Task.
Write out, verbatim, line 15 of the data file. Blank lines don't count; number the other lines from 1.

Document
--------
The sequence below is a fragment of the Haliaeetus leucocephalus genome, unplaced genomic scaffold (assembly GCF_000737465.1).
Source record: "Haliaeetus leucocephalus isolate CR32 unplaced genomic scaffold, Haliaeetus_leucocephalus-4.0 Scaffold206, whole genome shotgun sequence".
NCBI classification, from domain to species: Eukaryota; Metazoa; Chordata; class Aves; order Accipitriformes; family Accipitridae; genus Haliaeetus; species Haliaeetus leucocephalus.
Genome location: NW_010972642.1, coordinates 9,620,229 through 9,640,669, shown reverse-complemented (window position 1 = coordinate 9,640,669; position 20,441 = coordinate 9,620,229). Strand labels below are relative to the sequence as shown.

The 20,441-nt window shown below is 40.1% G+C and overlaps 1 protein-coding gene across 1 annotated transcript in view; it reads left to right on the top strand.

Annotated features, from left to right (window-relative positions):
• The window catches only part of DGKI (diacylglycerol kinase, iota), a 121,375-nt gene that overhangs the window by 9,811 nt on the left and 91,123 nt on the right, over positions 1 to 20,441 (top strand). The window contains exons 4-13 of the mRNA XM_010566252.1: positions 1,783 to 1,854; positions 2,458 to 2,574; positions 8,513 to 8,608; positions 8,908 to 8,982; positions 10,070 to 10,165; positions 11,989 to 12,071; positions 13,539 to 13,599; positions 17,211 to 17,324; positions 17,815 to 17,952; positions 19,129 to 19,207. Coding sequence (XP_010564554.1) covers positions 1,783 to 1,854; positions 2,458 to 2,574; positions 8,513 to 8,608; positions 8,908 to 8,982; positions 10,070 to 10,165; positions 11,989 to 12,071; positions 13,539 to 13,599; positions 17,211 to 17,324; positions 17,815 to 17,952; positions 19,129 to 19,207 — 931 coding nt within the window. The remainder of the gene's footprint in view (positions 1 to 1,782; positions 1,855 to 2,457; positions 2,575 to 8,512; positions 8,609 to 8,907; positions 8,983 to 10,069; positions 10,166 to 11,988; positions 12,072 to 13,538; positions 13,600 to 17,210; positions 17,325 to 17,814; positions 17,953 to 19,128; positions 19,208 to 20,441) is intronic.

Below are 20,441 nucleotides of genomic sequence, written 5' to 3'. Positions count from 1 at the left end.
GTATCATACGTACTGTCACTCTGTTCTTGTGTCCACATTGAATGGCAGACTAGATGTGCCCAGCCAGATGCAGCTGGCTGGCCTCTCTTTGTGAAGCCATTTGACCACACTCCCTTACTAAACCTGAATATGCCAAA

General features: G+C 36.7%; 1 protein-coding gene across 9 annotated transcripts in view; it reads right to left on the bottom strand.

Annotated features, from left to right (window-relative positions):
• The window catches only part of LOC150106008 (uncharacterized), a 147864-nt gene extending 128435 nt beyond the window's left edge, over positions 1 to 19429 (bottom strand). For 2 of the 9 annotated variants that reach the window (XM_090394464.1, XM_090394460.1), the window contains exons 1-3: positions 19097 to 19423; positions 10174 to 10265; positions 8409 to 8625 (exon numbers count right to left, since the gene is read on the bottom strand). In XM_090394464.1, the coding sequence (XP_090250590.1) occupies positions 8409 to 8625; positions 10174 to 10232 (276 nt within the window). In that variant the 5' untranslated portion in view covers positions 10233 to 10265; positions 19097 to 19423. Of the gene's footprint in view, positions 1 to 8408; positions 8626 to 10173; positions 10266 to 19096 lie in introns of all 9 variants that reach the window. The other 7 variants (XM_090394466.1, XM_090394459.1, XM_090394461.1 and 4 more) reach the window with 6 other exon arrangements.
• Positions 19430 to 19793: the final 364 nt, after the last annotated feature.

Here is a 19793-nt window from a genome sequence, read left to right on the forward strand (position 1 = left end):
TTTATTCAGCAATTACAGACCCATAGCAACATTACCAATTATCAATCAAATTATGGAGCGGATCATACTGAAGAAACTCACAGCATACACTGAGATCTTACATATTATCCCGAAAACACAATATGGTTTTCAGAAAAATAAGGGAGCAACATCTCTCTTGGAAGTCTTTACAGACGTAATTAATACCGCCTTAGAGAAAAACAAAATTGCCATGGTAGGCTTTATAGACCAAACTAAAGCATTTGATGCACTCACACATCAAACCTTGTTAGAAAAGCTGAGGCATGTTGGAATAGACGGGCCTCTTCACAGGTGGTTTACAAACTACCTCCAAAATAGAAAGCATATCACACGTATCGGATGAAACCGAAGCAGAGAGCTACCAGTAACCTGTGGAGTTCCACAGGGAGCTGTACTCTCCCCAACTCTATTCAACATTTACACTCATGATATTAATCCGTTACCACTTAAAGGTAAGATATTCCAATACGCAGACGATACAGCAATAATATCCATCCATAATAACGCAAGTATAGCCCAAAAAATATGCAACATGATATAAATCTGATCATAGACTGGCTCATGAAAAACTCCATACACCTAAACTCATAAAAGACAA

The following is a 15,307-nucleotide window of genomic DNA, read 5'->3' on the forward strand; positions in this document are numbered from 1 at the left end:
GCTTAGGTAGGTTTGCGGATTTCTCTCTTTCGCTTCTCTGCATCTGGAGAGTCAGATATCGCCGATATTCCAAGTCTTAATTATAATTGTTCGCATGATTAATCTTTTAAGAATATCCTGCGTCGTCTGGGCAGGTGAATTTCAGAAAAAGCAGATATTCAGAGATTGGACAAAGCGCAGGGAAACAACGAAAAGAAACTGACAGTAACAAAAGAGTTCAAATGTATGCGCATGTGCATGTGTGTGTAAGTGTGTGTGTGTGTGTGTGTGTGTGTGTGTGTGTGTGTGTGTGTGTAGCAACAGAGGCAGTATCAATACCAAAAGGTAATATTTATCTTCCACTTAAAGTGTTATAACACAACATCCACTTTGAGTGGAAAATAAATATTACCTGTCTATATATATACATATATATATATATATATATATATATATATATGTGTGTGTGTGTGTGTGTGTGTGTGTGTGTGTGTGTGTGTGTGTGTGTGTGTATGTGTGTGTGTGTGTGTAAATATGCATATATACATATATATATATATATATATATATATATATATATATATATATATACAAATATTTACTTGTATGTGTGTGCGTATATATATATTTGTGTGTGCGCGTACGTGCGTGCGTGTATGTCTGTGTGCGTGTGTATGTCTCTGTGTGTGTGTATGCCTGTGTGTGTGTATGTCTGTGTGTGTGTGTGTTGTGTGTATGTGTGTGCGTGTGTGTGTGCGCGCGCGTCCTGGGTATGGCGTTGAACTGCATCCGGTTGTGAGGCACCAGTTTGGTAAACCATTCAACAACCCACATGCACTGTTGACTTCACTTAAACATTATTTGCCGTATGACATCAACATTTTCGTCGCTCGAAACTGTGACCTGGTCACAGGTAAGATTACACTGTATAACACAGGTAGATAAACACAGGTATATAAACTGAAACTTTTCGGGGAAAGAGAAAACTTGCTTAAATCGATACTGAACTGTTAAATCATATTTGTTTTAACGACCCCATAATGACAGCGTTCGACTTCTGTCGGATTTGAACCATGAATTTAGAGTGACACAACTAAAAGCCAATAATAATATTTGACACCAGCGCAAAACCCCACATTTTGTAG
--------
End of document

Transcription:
TTTATTCAGCAATTACAGACCCATAGCAACATTACCAATTATCAATCAAATTATGGAGCGGATCATACTGAAGAAACTCACAGCATACACTGAGATCTTACATATTATCCCGAAAACACAATATGGTTTTCAGAAAAATAAGGGAGCAACATCTCTCTTGGAAGTCTTTACAGACGTAATTAATACCGCCTTAGAGAAAAACAAAATTGCCATGGTAGGCTTTATAGACCAAACTAAAGCATTTGATGCACTCACACATCAAACCTTGTTAGAAAAGCTGAGGCATGTTGGAATAGACGGGCCTCTTCACAGGTGGTTTACAAACTACCTCCAAAATAGAAAGCATATCACACGTATCGGATGAAACCGAAGCAGAGAGCTACCAGTAACCTGTGGAGTTCCACAGGGAGCTGTACTCTCCCCAACTCTATTCAACATTTACACTCATGATATTAATCCGTTACCACTTAAAGGTAAGATATTCCAATACGCAGACGATACAGCAATAATATCCATCCATAATAACGCAAGTATAGCCCAAAAAATATGCAACATGATATAAATCTGATCATAGACTGGCTCATGAAAAACTCCATACACCTAAACTCATAAAAGACAA